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The blind man who should have seen

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“By the work one knows the workman”  Jean de la Fontaine


In their book The Wills Eye Manual; Office and Emergency Room Diagnosis and Treatment of Eye Diseases Adam Gerstenblith and Michael Rabinowitz states; “Copious but gentle irrigation using saline or Ringer lactate solution for at least 30 minutes.  Tap water can be used in the absence of these solutions and may be more efficacious in inhibiting elevated intracameral pH than normal saline for alkali burns.”

I know a guy, let us call him Abe (not his real name).  He was a 45 year old Quality Manager employed in a large manufacturing company.   The Plant operators went on strike and the office workers were asked to manage the critical tasks until they could safely stop production.  Two such tasks were offloading caustic soda (for process line cleaning) from road and rail tankers.  As Quality Manager Abe wrote the offloading procedures, trained the operators in it and also did Plan Job Observations on them as part of his regular activities, so management thought he was the ideal person to take over the offloading function.

Abe got ready to off load Caustic Soda from a road tanker but missed the 1st critical step!  He never opened the top loading hatch as required to offload that particular road tanker, because the offloading procedure did not identify the different road tankers, it generalized.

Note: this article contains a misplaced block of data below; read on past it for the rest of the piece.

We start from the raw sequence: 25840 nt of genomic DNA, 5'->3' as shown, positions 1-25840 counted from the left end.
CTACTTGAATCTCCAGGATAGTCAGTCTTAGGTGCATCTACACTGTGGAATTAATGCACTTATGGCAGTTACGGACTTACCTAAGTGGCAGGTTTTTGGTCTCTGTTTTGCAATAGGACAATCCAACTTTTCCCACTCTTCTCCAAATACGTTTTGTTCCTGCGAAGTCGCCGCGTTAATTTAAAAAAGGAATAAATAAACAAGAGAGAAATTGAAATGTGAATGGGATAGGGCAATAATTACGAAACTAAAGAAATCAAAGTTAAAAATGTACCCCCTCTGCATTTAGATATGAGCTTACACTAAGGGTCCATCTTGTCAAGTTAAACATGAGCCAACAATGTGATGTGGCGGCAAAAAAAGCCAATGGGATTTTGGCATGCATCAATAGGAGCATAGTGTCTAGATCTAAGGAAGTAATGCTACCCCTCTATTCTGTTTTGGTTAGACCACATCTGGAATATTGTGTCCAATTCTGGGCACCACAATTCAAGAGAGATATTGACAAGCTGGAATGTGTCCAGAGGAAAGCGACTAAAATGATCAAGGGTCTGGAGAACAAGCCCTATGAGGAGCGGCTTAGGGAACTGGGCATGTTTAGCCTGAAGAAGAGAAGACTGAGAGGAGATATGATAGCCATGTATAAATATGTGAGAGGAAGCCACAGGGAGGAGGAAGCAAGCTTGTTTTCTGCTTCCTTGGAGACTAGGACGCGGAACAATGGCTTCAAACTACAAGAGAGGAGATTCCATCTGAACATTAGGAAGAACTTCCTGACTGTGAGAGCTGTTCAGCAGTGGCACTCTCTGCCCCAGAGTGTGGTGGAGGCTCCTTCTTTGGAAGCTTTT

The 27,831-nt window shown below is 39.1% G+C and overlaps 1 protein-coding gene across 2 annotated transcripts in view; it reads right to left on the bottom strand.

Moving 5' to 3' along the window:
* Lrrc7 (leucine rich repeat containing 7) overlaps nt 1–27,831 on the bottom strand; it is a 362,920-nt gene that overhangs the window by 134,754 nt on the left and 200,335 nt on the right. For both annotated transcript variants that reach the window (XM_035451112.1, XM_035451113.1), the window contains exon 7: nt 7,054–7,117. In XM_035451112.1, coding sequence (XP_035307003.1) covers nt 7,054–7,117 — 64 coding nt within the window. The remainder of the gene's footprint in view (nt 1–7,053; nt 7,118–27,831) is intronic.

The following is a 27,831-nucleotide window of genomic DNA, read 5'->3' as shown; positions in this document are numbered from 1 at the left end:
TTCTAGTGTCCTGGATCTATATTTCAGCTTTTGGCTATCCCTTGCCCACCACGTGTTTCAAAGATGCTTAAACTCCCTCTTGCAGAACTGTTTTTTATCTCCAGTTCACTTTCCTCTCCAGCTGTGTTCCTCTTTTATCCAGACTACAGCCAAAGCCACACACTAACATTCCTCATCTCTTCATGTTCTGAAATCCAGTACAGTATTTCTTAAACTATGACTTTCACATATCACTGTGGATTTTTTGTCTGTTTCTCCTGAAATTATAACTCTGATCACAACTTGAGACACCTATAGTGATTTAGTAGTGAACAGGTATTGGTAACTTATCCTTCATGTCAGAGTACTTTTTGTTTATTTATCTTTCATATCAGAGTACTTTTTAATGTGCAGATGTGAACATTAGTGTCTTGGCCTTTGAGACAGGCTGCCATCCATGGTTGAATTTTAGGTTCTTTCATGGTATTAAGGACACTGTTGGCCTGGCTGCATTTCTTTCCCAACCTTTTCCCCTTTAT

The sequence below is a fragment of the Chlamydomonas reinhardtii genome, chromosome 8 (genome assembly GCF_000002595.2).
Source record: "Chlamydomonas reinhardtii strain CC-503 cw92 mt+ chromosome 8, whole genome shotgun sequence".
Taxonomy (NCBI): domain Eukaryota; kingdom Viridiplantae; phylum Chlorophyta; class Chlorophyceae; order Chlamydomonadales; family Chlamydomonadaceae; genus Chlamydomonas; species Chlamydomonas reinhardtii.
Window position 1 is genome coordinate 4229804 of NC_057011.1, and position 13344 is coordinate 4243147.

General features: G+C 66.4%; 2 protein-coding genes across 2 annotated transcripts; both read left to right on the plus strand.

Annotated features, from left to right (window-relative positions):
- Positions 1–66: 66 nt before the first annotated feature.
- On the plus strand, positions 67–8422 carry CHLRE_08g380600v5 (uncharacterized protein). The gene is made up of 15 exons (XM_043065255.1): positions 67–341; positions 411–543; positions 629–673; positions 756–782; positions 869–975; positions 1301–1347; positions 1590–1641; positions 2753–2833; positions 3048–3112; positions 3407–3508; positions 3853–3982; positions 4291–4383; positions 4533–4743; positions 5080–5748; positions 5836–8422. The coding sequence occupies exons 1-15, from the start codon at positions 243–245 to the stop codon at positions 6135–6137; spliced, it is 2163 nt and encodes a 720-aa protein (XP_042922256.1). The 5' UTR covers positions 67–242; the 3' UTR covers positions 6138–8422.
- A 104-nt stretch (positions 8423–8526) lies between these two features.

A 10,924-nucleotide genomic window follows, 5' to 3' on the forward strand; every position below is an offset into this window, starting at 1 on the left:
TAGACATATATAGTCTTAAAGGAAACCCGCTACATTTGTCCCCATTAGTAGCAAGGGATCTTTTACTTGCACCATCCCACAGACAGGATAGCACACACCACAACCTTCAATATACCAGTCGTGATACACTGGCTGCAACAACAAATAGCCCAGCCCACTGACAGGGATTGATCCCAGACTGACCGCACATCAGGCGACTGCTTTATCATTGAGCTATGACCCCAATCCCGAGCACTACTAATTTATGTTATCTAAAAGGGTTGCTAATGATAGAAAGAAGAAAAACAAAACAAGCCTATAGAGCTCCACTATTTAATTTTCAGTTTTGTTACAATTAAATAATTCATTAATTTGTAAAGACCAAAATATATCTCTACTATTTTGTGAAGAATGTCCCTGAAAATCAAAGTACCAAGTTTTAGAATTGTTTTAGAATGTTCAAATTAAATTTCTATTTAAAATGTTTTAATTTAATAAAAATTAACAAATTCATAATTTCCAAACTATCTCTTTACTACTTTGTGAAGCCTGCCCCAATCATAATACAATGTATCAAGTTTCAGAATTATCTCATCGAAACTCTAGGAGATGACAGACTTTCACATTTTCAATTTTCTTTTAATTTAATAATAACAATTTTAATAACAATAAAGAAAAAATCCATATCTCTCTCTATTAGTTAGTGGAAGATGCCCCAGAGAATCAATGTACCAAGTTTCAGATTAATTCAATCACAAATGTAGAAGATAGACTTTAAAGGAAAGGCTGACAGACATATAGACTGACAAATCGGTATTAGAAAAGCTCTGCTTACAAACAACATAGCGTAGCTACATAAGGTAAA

Abe connected the gravity hose, off-loading began but soon stopped.  He realized he had a vacuum problem and climbed on top of the road tanker to open the loading hatch.  In doing so his full face shield irritated him and he pushed it up so it was sitting like a peak cap on his forehead.  He bent down to open the hatch and caustic splashed back and into his eyes.

How he got off the road tanker and to the eyewash bottle is still open for discussion but by the time he was spotted doing emergency eye wash procedures on himself and someone helped him, the damage was done.  On arrival at hospital they rinsed both eyes out as best they could and transferred him to an eye unit.  Soon he received the verdict; “sorry you have 10% vision remaining in your right eye and 15% vision in your left eye”.

On doing the accident investigation we opened a ‘Pandora’s box’ of errors!  Those familiar with the Swizz Cheese effect will know that it very seldom is just one error that causes such a life changing event, normally more than one safety barrier must fail (not all at once either) and in Abe’s case, many had failed over a period of time and operators adjusted to them so they became ‘normal’.

This is definitely not the opportunity to apportion blame, the damage is done. However in closing I would like you to;

(1) please review your operating procedures regularly, they need to be specific and

(2) please check your continuation procedures in the case of labour strikes etc.

Although Abe’s story is not for sale, we can help you to make sure you will not have an Abe.  Call us on 0833864633 or email us on


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